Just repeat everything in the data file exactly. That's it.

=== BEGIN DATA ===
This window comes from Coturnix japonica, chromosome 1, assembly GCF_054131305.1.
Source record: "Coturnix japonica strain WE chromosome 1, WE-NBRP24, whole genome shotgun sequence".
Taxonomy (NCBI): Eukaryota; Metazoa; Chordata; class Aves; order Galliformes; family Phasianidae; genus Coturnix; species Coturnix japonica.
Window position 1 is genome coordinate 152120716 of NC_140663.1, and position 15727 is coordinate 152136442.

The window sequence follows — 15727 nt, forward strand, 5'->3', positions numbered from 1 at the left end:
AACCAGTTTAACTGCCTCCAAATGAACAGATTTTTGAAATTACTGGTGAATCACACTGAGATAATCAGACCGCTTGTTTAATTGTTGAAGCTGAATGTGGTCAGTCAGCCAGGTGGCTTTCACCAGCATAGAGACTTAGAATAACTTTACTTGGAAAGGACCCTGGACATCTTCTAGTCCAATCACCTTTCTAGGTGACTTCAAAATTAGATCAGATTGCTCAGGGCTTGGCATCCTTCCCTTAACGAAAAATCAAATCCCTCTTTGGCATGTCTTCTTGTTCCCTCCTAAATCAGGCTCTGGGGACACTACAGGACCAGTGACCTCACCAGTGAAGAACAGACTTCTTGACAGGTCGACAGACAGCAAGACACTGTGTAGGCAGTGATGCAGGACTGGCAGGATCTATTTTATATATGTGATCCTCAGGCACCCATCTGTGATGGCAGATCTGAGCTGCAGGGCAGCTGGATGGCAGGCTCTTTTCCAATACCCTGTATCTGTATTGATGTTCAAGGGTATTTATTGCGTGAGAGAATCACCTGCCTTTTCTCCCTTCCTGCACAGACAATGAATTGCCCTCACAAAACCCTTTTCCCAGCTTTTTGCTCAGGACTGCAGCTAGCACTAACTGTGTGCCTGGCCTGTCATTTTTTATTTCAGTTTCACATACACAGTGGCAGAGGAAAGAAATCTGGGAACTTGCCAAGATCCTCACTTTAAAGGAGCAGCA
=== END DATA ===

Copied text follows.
This window comes from Coturnix japonica, chromosome 1, assembly GCF_054131305.1.
Source record: "Coturnix japonica strain WE chromosome 1, WE-NBRP24, whole genome shotgun sequence".
Taxonomy (NCBI): Eukaryota; Metazoa; Chordata; class Aves; order Galliformes; family Phasianidae; genus Coturnix; species Coturnix japonica.
Window position 1 is genome coordinate 152120716 of NC_140663.1, and position 15727 is coordinate 152136442.

The window sequence follows — 15727 nt, forward strand, 5'->3', positions numbered from 1 at the left end:
AACCAGTTTAACTGCCTCCAAATGAACAGATTTTTGAAATTACTGGTGAATCACACTGAGATAATCAGACCGCTTGTTTAATTGTTGAAGCTGAATGTGGTCAGTCAGCCAGGTGGCTTTCACCAGCATAGAGACTTAGAATAACTTTACTTGGAAAGGACCCTGGACATCTTCTAGTCCAATCACCTTTCTAGGTGACTTCAAAATTAGATCAGATTGCTCAGGGCTTGGCATCCTTCCCTTAACGAAAAATCAAATCCCTCTTTGGCATGTCTTCTTGTTCCCTCCTAAATCAGGCTCTGGGGACACTACAGGACCAGTGACCTCACCAGTGAAGAACAGACTTCTTGACAGGTCGACAGACAGCAAGACACTGTGTAGGCAGTGATGCAGGACTGGCAGGATCTATTTTATATATGTGATCCTCAGGCACCCATCTGTGATGGCAGATCTGAGCTGCAGGGCAGCTGGATGGCAGGCTCTTTTCCAATACCCTGTATCTGTATTGATGTTCAAGGGTATTTATTGCGTGAGAGAATCACCTGCCTTTTCTCCCTTCCTGCACAGACAATGAATTGCCCTCACAAAACCCTTTTCCCAGCTTTTTGCTCAGGACTGCAGCTAGCACTAACTGTGTGCCTGGCCTGTCATTTTTTATTTCAGTTTCACATACACAGTGGCAGAGGAAAGAAATCTGGGAACTTGCCAAGATCCTCACTTTAAAGGAGCAGCA